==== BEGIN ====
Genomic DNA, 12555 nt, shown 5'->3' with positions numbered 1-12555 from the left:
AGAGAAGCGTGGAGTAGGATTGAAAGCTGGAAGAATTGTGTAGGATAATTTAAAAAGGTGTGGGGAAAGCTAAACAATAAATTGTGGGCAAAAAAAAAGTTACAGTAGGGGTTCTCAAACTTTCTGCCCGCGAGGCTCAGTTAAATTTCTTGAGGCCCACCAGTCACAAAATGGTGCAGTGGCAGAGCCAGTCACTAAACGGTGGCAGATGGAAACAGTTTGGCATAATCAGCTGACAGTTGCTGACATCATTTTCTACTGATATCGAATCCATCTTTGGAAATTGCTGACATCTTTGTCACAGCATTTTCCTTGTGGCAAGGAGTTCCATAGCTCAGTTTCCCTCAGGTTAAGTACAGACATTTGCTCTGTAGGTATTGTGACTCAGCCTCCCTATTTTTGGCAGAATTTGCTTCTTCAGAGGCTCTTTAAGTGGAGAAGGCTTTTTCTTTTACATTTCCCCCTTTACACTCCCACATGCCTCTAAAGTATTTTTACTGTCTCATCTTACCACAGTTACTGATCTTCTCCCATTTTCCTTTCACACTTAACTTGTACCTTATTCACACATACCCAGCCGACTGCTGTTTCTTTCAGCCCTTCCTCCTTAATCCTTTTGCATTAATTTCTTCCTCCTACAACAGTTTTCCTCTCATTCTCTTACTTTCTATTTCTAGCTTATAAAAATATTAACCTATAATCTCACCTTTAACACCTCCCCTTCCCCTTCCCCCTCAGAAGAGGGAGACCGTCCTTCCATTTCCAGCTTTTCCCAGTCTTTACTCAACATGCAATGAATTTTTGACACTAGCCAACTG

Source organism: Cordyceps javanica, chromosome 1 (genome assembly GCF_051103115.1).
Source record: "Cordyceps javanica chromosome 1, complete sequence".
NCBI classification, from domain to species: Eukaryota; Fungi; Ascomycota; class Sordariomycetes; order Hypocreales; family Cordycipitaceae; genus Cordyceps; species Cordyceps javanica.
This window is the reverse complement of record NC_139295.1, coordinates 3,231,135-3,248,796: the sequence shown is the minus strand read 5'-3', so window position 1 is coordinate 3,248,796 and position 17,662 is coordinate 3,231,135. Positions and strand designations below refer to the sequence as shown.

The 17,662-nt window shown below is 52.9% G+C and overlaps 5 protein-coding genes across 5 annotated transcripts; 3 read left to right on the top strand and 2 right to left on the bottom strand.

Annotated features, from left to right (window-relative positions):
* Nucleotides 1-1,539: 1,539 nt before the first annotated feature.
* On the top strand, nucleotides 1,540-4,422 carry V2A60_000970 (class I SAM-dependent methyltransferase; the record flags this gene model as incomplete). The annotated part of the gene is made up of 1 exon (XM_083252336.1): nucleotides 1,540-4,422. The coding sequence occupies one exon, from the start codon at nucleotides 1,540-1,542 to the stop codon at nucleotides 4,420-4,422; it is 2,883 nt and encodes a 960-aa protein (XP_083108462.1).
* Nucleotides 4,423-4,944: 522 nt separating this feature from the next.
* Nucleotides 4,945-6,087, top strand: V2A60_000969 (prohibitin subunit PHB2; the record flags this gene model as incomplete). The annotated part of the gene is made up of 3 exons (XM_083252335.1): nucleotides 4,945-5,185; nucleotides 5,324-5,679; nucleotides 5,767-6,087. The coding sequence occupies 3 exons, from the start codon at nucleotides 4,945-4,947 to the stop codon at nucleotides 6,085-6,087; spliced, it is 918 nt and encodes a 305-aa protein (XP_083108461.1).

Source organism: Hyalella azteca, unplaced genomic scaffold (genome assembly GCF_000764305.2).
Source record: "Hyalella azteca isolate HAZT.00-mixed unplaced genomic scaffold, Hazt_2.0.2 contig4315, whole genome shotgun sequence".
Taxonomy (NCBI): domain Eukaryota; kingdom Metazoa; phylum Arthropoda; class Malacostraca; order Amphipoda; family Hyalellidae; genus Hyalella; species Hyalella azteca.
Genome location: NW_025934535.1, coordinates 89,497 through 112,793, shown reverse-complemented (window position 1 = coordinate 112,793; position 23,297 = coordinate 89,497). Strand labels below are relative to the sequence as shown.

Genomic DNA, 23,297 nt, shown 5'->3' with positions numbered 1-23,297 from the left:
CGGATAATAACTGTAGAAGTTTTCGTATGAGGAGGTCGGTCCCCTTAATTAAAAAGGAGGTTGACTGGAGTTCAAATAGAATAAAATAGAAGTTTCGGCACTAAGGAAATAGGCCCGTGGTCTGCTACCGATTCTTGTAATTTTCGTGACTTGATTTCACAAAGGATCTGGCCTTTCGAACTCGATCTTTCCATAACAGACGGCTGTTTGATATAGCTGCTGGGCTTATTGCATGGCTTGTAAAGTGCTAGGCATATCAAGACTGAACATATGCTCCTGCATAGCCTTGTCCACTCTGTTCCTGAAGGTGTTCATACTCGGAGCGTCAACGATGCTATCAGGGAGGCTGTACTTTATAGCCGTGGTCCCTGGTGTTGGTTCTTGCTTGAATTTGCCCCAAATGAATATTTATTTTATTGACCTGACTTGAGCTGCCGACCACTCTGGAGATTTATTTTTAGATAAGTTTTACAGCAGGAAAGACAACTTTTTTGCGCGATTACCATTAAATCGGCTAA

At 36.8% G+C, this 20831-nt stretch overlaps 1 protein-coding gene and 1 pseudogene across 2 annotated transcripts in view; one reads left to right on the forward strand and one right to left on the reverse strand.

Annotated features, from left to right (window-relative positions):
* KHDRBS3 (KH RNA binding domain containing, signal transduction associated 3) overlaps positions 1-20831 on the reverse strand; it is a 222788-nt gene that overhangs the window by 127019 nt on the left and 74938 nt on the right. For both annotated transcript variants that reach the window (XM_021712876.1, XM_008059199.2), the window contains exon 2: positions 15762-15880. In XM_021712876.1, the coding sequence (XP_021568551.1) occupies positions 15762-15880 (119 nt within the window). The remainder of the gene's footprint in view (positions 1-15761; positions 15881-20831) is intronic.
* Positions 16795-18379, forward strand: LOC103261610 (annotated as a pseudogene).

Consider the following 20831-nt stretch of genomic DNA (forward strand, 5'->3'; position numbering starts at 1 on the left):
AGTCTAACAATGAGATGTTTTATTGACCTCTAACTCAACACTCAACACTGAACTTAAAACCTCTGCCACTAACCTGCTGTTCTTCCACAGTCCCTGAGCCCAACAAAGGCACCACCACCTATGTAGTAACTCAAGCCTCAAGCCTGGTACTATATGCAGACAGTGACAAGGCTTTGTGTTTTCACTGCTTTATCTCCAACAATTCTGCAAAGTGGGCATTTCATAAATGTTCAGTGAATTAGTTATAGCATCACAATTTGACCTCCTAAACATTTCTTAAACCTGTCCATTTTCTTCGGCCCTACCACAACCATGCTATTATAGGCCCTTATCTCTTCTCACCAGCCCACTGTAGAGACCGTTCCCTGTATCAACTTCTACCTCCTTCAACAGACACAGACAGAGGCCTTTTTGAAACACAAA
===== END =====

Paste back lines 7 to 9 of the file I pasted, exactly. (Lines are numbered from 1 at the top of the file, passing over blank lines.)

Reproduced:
The 17,662-nt window shown below is 52.9% G+C and overlaps 5 protein-coding genes across 5 annotated transcripts; 3 read left to right on the top strand and 2 right to left on the bottom strand.

Annotated features, from left to right (window-relative positions):
* Nucleotides 1-1,539: 1,539 nt before the first annotated feature.